- Founders: Benjamin Pirson
- Founded in: 2020
- Employees: 5
- Money raised: -
- Ultimate goal: To continue to develop the start-up in Flanders
Hiking is fun. But especially if you’re hiking with kids, it’s even more fun when you try to track something down. Especially if you manage to find a piece of treasure as well. The Belgian start-up Totemus has developed a very handy app for that. For this instalment of start-up of the day, Innovation Origins spoke with Benjamin Pirson, founder of Totemus.
What is Totemus?
“Totemus is a mobile app that helps users discover the heritage of our Belgian regions through a network of treasure hunts. It’s a mix of treasure hunting and geocaching. The app is now available in four languages.”
Some games are played along the way. How does that work in practice?
“The routes are not known beforehand. You have to solve riddles to get from one tourist spot to another and eventually to the place where treasure is hidden. These are so-called Toteez – the virtual currency of the app. You can exchange Toteez for vouchers that are valid at tourist attractions that are partnered up with Totemus. By combining different treasure hunts, visitors are able to earn theme-based badges (agriculture, street art, castles, etc.) to earn more Toteez. Totemus transforms areas into fun playgrounds that are accessible to all, and boost the local tourism ecosystem.”
How did you come up with the treasure hunts?
“The treasure hunts were devised in cooperation with people from the tourism and education sectors. They offer an innovative digital way to promote Belgium’s rich cultural heritage. Anyone can use the app and explore a particular area or region in a fun way. For the sectors themselves, this is an opportunity to digitalize their range of offerings, without having to invest in the costly development of a fully-fledged app.”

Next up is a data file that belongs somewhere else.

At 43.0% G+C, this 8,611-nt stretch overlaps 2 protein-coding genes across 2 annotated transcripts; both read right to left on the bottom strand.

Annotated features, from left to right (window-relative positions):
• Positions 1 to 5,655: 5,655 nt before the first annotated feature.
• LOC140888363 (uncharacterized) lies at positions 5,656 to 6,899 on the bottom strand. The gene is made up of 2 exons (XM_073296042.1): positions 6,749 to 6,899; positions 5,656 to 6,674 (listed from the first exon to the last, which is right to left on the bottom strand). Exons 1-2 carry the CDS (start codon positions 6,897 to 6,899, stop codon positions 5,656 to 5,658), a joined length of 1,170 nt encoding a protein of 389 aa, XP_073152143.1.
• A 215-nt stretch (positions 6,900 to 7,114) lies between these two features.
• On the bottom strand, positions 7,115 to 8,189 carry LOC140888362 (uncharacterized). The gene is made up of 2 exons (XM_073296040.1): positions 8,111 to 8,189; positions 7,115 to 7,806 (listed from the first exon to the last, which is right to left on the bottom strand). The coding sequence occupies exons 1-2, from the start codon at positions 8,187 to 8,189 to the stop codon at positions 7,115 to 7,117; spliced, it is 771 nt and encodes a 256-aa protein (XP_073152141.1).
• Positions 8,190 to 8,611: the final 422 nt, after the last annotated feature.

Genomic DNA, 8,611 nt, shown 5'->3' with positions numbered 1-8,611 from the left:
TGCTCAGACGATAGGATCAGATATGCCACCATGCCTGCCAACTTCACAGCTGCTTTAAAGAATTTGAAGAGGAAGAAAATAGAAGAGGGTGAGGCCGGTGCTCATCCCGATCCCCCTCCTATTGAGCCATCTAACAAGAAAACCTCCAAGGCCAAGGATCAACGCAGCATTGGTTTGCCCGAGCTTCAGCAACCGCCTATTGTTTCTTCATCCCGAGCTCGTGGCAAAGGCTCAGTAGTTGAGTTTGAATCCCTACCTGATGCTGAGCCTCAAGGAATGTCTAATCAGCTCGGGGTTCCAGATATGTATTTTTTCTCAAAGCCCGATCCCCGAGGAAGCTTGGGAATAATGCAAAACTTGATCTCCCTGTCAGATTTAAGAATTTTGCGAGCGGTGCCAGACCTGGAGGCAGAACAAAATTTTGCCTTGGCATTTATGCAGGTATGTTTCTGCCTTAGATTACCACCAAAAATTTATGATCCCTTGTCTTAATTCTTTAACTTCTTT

“The treasure hunts were devised in cooperation with people from the tourism and education sectors. Tourism agencies and schools only need to propose a treasure hunt route. The Totemus team provides its expertise when it comes to setting out a route that involves adventure, fun and learning. Between scouting out the locations and finally testing the route, it just takes four weeks to design a new treasure hunt and make it available to the entire Totemus community.”
The app has gained popularity thanks to the whole corona crisis. How did that happen?
“Totemus was initially a sideline project. We worked on it in our spare time, in addition to our company where we develop websites. The corona crisis forced many people to change the way they spent their leisure time. That’s how, quite unexpectedly, the app became popular with the general public. This led me to set up a new start-up that is 100 percent dedicated to the development of Totemus. Now we are working full time on this project which combines innovation and sustainable tourism. It’s a challenge that we take on every day, with the support of Start it @KBC, the largest start-up accelerator in the country.”
Do you also have plans for Flanders?
“Since its launch in July 2020, 2 years ago, already more than 100 treasure hunts are available on the app, which has been accessed by more than 235,000 visitors. Bolstered by this success and in order to meet the growing demand of users, we want to grow just as strongly in Flanders. We hope to be able to offer about 50 treasure hunts in the region by the end of 2023.”
Totemus, which has been operating for two years in the five provinces of Wallonia and in Brussels, is crossing the language border to offer digital treasure hunts in the Flemish part of Belgium. To do this, the app has set up shop in Wezembeek-Oppem in Flemish Brabant. The initiative for this first try-out in the north of the country came from 6th grade students at the French-speaking local school La Fermette, who came up with a walking route aimed at discovering the cultural wealth of the town. Certain areas are transforming into a fun playground this way”